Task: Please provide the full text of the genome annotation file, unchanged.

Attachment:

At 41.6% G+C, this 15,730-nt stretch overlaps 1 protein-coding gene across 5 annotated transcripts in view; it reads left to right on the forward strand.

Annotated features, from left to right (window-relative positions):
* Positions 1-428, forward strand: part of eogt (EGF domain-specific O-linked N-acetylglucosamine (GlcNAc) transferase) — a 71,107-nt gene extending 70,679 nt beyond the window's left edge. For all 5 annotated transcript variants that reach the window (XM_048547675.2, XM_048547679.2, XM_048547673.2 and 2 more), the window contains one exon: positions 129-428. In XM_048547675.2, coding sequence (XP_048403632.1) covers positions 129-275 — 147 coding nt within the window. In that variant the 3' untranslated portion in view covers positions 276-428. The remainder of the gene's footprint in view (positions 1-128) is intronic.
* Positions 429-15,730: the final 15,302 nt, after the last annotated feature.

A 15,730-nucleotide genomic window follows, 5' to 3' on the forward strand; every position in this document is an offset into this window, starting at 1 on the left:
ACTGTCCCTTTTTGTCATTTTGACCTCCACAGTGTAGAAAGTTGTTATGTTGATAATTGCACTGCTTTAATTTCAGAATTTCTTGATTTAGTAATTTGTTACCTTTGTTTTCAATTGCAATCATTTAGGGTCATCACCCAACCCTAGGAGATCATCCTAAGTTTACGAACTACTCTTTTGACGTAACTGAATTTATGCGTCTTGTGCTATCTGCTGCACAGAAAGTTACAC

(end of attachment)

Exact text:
At 41.6% G+C, this 15,730-nt stretch overlaps 1 protein-coding gene across 5 annotated transcripts in view; it reads left to right on the forward strand.

Annotated features, from left to right (window-relative positions):
* Positions 1-428, forward strand: part of eogt (EGF domain-specific O-linked N-acetylglucosamine (GlcNAc) transferase) — a 71,107-nt gene extending 70,679 nt beyond the window's left edge. For all 5 annotated transcript variants that reach the window (XM_048547675.2, XM_048547679.2, XM_048547673.2 and 2 more), the window contains one exon: positions 129-428. In XM_048547675.2, coding sequence (XP_048403632.1) covers positions 129-275 — 147 coding nt within the window. In that variant the 3' untranslated portion in view covers positions 276-428. The remainder of the gene's footprint in view (positions 1-128) is intronic.
* Positions 429-15,730: the final 15,302 nt, after the last annotated feature.

A 15,730-nucleotide genomic window follows, 5' to 3' on the forward strand; every position in this document is an offset into this window, starting at 1 on the left:
ACTGTCCCTTTTTGTCATTTTGACCTCCACAGTGTAGAAAGTTGTTATGTTGATAATTGCACTGCTTTAATTTCAGAATTTCTTGATTTAGTAATTTGTTACCTTTGTTTTCAATTGCAATCATTTAGGGTCATCACCCAACCCTAGGAGATCATCCTAAGTTTACGAACTACTCTTTTGACGTAACTGAATTTATGCGTCTTGTGCTATCTGCTGCACAGAAAGTTACAC